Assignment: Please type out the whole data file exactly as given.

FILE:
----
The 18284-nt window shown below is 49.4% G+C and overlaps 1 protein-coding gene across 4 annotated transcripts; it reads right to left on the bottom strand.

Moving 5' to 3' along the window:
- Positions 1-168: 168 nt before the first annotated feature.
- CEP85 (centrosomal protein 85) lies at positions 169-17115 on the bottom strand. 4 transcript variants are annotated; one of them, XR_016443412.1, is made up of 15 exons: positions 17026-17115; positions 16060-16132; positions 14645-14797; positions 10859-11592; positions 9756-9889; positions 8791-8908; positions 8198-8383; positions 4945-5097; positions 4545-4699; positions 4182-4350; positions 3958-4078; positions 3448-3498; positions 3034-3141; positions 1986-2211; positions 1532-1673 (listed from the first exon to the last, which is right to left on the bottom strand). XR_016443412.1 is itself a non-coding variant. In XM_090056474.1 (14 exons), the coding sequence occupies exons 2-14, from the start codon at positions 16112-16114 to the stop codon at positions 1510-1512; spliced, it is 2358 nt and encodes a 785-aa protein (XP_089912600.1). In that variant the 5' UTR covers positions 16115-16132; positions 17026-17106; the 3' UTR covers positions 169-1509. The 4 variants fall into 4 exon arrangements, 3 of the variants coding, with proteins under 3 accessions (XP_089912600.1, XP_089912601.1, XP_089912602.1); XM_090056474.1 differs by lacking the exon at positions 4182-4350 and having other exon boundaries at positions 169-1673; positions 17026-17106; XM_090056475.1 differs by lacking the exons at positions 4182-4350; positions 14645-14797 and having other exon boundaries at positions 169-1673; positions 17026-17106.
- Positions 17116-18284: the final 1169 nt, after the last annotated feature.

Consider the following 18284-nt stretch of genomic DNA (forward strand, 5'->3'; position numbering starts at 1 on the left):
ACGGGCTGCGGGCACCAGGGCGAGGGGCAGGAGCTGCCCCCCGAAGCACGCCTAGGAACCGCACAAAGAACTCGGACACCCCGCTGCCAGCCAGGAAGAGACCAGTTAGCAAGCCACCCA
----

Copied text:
The 18284-nt window shown below is 49.4% G+C and overlaps 1 protein-coding gene across 4 annotated transcripts; it reads right to left on the bottom strand.

Moving 5' to 3' along the window:
- Positions 1-168: 168 nt before the first annotated feature.
- CEP85 (centrosomal protein 85) lies at positions 169-17115 on the bottom strand. 4 transcript variants are annotated; one of them, XR_016443412.1, is made up of 15 exons: positions 17026-17115; positions 16060-16132; positions 14645-14797; positions 10859-11592; positions 9756-9889; positions 8791-8908; positions 8198-8383; positions 4945-5097; positions 4545-4699; positions 4182-4350; positions 3958-4078; positions 3448-3498; positions 3034-3141; positions 1986-2211; positions 1532-1673 (listed from the first exon to the last, which is right to left on the bottom strand). XR_016443412.1 is itself a non-coding variant. In XM_090056474.1 (14 exons), the coding sequence occupies exons 2-14, from the start codon at positions 16112-16114 to the stop codon at positions 1510-1512; spliced, it is 2358 nt and encodes a 785-aa protein (XP_089912600.1). In that variant the 5' UTR covers positions 16115-16132; positions 17026-17106; the 3' UTR covers positions 169-1509. The 4 variants fall into 4 exon arrangements, 3 of the variants coding, with proteins under 3 accessions (XP_089912600.1, XP_089912601.1, XP_089912602.1); XM_090056474.1 differs by lacking the exon at positions 4182-4350 and having other exon boundaries at positions 169-1673; positions 17026-17106; XM_090056475.1 differs by lacking the exons at positions 4182-4350; positions 14645-14797 and having other exon boundaries at positions 169-1673; positions 17026-17106.
- Positions 17116-18284: the final 1169 nt, after the last annotated feature.

Consider the following 18284-nt stretch of genomic DNA (forward strand, 5'->3'; position numbering starts at 1 on the left):
ACGGGCTGCGGGCACCAGGGCGAGGGGCAGGAGCTGCCCCCCGAAGCACGCCTAGGAACCGCACAAAGAACTCGGACACCCCGCTGCCAGCCAGGAAGAGACCAGTTAGCAAGCCACCCA